When you take your child to the doctor, she'll take a good look at your child's rash and ask about his symptoms. This will help her to work out if it's measles or something else.
The type of treatment your doctor recommends will depend on your baby's age, and whether your child has received one dose of the MMR vaccine or both.
Be aware that once your doctor has confirmed that your baby has measles, there's not much you can do to treat it. Measles is a virus, so it can't be treated with antibiotics. The illness just needs to run its course.
Your baby should get better in a week or so. In the meantime, your doctor will suggest ways to treat the symptoms and ease your baby's distress.
There's not a lot you can do to treat measles other than try to make your child more comfortable. These tips might help your little one feel better while he recovers:
Most babies and children recover from measles without problems. However, some children may develop complications, and babies under one year are particularly vulnerable.
Let your baby's doctor know if he develops any of the common complications of measles. These include:
Common complications can turn occasionally serious, so keep a close eye on your baby. If he seems to find breathing painful, is struggling to take breaths, or starts to cough up blood, call an ambulance, or take him to the emergency department of the nearest hospital.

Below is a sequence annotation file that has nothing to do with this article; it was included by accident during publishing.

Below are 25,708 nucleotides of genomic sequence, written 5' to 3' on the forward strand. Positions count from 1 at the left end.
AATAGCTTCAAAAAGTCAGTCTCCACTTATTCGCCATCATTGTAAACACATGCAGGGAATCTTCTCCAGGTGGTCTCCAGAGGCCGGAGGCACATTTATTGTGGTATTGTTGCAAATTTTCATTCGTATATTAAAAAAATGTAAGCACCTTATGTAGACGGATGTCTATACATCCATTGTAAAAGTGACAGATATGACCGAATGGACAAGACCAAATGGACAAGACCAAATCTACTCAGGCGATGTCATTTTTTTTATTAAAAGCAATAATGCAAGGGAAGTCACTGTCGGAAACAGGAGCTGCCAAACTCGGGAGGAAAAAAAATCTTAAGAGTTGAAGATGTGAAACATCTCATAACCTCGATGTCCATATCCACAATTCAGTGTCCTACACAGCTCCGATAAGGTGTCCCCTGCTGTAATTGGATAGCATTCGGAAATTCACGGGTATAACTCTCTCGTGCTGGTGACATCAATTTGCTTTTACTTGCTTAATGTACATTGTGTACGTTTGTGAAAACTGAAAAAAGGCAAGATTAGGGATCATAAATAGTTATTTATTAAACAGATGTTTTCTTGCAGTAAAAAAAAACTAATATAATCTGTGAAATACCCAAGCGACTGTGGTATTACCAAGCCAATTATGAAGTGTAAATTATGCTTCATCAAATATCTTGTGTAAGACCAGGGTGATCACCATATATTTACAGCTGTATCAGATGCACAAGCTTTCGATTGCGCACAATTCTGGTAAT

It's also common for babies and children with measles to have a febrile convulsion or seizure. If this happens to your baby, and he hasn't had a convulsion before, call an ambulance, or take him to the closest hospital.
Rarely, measles can also infect the nervous system, in particular:
Infections of the nervous system are medical emergencies. If your baby has a rash that doesn't fade, or he seems floppy and unlike himself, call an ambulance or go to the hospital right away.
The best way to protect your child against measles is to make sure he has the combined measles, mumps and rubella (MMR) vaccine. This is given as part of your child's routine immunisations. Your baby will get the MMR vaccine at:
The MMR vaccine is very effective after two doses.
While no vaccine guarantees 100 per cent immunity to everyone who's immunised, it offers your child the best chance of protection from infectious disease.
If anyone catches an illness despite being vaccinated, chances are it's less likely to be serious.
If your child has missed any scheduled immunisations, check with a doctor about an updated schedule.
The MMR vaccine is a live-attenuated vaccine, which means it's a live virus, but it's weakened so that it won't cause the disease in your child.
The vaccine is the best way to prevent this illness. It prompts the body to create antibodies which will protect your baby against a real measles infection.
Some children develop a mild rash and fever after the vaccine, but it's uncommon and only lasts a few days.
If you have any worries about your baby's health, don't hesitate to speak to your child's doctor.